"You have to spend a lot of time in the design phase," says SeemaPhull, founder of the Arsu Group, a Phoenix-based firm that consults with clients on supply-chain business process reengineering. It’s at this time, when applications are first conceptualized, that discussion is most critical among representatives from business and from software development, she says. "Otherwise the IT people may run off and start putting the technical specs together, perhaps picking the technology with the most bells and whistles, not the one the organization needs most."

People give short shrift to the process of soliciting and documenting requirements, says Ravenflow’s Marasco. What’s more likely to happen is the business analyst will generate a set of requirements as thick as "a Manhattan phone book" -- requirements that are often handed off without being validated.

Others believe that in those early meetings, it’s incumbent upon the BA to help management grasp the range of options in a new application. "Senior executives are not stupid," explains Kevin Brennan, vice president, body of knowledge for the International Institute of Business Analysis and a business analyst at blue sands, an IT process consulting firm in Toronto. "Show them what they could do [with new software] and why they should care."

Business problems may sometimes be solved by non-technological solutions. It’s up to the seasoned BA to recognize when that might be the case.

"If you come from an IT background, you tend to think the answer to everything is software," says Barbara Carkenord, who was a programmer at General Motors before co-founding B2T Training LLC, the Knoxville, Tenn.-based BA training company where she serves as president. "But some [fixes] may be procedural; others may be organizational."

Michael Blechar, vice president and research director at the Gartner Group, Stamford, Conn., says that the place in an organization from which the BA hails -- and where they are ultimately housed -- can affect the success of the development project.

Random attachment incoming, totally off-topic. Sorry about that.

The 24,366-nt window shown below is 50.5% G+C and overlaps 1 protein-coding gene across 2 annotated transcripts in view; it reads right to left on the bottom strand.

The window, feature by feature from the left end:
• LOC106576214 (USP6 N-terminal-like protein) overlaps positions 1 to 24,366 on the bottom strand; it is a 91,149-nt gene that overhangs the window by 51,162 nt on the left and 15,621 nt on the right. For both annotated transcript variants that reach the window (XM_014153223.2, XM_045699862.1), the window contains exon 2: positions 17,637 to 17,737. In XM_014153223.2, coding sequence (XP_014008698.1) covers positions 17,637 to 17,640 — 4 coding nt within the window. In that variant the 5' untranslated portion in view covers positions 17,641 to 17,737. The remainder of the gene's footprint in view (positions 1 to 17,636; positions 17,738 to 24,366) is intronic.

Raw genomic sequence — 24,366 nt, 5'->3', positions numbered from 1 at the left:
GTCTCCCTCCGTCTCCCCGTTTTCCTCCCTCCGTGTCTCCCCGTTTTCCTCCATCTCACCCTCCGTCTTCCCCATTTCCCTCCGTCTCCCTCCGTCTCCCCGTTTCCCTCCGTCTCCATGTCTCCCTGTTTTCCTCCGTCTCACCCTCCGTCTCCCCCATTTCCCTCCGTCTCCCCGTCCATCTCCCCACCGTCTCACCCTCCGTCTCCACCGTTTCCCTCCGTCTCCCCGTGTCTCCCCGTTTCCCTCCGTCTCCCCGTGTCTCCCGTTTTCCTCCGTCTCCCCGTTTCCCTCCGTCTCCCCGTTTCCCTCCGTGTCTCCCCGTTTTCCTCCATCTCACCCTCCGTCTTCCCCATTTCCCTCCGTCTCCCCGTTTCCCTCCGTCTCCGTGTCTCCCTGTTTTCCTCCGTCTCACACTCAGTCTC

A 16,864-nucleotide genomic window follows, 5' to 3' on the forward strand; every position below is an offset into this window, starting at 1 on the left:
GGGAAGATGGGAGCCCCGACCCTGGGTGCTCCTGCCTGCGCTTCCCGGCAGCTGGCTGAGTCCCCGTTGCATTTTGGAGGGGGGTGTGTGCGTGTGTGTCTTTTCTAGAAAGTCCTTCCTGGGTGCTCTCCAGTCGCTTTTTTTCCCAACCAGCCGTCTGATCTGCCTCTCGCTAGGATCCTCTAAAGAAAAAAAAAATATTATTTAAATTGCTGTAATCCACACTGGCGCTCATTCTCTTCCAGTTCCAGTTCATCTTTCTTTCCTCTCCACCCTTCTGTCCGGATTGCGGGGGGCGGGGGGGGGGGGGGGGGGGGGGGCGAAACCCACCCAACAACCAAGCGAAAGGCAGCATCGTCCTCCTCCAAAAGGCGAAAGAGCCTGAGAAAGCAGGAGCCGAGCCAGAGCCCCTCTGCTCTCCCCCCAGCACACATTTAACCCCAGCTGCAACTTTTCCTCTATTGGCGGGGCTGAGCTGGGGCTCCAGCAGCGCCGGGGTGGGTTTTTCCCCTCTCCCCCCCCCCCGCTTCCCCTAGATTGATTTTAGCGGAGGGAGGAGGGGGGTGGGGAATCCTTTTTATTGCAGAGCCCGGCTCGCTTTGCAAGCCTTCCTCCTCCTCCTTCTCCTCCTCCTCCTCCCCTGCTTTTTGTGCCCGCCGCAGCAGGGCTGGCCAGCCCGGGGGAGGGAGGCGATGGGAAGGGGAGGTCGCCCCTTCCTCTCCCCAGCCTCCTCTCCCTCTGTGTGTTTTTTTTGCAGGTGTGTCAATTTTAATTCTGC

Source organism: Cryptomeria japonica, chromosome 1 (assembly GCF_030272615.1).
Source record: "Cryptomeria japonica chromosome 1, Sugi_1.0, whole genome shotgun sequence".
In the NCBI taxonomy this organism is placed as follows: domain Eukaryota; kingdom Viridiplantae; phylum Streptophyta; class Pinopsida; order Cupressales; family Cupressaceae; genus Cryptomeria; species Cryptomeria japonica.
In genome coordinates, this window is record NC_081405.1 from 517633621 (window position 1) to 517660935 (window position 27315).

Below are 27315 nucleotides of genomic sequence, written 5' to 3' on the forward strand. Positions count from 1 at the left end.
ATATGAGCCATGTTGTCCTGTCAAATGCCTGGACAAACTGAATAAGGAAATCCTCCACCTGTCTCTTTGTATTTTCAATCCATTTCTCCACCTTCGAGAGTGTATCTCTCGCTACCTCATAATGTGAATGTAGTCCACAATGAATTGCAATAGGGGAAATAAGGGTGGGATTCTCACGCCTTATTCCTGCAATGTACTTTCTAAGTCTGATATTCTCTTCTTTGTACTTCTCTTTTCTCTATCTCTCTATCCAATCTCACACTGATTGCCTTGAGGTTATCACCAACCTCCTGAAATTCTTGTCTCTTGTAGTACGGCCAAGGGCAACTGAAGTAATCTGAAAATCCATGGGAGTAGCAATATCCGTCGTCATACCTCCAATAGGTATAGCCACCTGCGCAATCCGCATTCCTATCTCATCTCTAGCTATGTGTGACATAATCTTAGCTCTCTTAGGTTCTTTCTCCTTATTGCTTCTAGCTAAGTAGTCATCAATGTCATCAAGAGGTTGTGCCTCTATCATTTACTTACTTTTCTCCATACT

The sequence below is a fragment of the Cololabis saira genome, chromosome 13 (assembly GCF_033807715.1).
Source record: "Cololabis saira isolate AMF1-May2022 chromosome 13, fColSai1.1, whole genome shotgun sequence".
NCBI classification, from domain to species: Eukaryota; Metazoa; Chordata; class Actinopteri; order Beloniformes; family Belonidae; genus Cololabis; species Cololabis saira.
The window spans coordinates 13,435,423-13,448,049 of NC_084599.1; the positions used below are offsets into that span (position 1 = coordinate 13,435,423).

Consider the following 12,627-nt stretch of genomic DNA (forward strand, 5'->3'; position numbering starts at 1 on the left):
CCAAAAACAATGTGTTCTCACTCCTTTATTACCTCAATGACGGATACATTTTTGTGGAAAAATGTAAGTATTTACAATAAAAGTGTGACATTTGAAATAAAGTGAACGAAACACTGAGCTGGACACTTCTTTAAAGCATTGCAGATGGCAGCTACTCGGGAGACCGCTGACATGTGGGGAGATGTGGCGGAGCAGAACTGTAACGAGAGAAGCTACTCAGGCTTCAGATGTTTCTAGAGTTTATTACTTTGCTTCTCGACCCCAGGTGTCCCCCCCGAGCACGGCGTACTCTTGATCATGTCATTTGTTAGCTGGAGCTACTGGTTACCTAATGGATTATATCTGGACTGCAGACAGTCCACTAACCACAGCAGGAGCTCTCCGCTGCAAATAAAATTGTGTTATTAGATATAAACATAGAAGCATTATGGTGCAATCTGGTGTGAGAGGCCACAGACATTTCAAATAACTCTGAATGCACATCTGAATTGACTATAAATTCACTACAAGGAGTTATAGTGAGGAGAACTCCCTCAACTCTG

"Usually it has been the lead analyst from the IT side who is responsible for gathering requirements," Blechar says. "But as business process management and improvement initiatives have been springing up in business areas, the role has been moving from IT over to the business units." That’s because as many as two-thirds of business processes, Blechar contends, are "human-to-human in nature. They do not involve computer systems."

Obscure no more

Historically, those in the BA community -- who may hold a variety of titles, but all serve as that link between technology and business -- have "labored in obscurity," says Marasco. Yet their stature is being elevated through new certification and training options.

The IIBA recently created the first industry certification exam for business analysts, to be offered around North America this year. And about 5,000 people per year go through B2T’s two-week training curriculum for business analysts, Carkenord estimates. Among other issues, they learn that "it almost always takes longer to gather and document the requirements than for a coder to create the application," she notes.